Is Middle East heading towards Saudi - Iran direct military confrontation?
RIYADH - A military coalition led by Saudi Arabia on Monday threatened retaliation against Iran, accusing the Shiite power of being behind a barrage of Yemeni rebel missile attacks on the kingdom.
Saudi forces said they intercepted seven missiles on Sunday, including over the capital Riyadh, in a deadly escalation that coincided with the third anniversary of the coalition s intervention in Yemen.
Displaying wreckage at a news conference in Riyadh of what it said were fragments of those missiles, the coalition claimed forensic analysis showed they were supplied to Huthi rebels by their ally Iran.
We "reserve the right to respond against Iran at the right time and right place", coalition spokesman Turki al-Malki told reporters.
The missile strikes resulted in the first reported fatality from Huthi fire in the Saudi capital.
Egyptian national Abdul-Moteleb Ahmed, 38, died instantly in his bed when what appeared to be burning shrapnel struck his ramshackle room in Riyadh s Um al-Hammam district, leaving a gaping hole in the roof, witnesses told by AFP at the site.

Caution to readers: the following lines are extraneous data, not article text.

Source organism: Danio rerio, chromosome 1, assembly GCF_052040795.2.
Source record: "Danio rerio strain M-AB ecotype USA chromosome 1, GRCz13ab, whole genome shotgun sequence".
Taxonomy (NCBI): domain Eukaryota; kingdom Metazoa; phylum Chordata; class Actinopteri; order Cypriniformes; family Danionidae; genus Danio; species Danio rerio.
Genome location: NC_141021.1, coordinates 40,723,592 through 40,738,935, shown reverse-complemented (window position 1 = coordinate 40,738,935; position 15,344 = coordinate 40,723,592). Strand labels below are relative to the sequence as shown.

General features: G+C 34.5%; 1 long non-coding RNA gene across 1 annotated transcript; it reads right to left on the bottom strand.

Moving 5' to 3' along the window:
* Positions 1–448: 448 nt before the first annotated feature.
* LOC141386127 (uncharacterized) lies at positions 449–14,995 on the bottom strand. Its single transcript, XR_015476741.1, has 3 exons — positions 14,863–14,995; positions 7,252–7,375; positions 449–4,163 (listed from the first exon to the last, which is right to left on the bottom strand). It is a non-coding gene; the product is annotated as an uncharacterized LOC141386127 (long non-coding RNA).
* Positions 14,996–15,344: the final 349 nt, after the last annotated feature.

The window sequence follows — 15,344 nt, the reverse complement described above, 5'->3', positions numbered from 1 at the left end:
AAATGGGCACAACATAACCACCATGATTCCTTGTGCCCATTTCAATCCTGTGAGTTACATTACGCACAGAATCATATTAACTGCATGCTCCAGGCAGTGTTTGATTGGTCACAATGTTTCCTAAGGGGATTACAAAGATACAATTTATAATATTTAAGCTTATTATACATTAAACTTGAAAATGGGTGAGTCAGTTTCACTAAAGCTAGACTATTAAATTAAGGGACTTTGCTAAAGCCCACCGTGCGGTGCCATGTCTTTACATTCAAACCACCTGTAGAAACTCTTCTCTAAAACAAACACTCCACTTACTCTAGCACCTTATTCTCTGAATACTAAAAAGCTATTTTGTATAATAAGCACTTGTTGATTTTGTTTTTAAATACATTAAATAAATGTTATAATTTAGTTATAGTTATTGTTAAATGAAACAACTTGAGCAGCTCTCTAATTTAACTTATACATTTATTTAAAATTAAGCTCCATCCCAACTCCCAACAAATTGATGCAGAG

Three other Egyptian labourers in the same room were wounded and hospitalised, they said.
The Huthis said on their Al-Masirah television that Riyadh s King Khalid International Airport was among the targets.
Malki alleged the Iran-aligned Huthi rebels in Sanaa were using the airport there to launch missiles on Saudi territory, adding the coalition had targeted a "missiles shipment" at the facility.
Iran has repeatedly rejected claims it is arming the rebels.
- Show of strength -
A Saudi-led military coalition intervened in Yemen on March 26, 2015 to try to restore the government of President Abedrabbo Mansour Hadi after the Shiite Huthis and their allies took over large parts of the country, including the capital Sanaa.
Hours after the missile attacks on Saudi Arabia, hundreds of thousands of Huthi rebel supporters flooded the streets of Yemen s capital Monday to mark three years of war.
Sanaa s Sabaeen Square was a sea of Yemeni flags as rebel authorities ordered all schools and government offices shut for the anniversary.
Huthi supporters carried portraits of rebel chief Abdulmalik al-Huthi and speakers blasted out a fiery speech by Hassan Nasrallah, leader of Lebanon s powerful Hezbollah Shiite movement, praising the "steadfastness" of the Yemeni people.
War songs, poems and speeches condemning the United States, the main arms supplier for the Saudi-led coalition, echoed across the square.
"No one can speak on behalf of the Yemeni people. The people taking to the streets today are the real voice," Ibtisam al-Mutawakel, head of a Huthi cultural committee, told AFP.
About 10,000 Yemenis have been killed and 53,000 wounded since the start of the coalition intervention in Yemen, which triggered what the United Nations has called the world s worst humanitarian crisis.
Despite the intervention the rebels remain in control of the capital, northern Yemen and the country s largest port.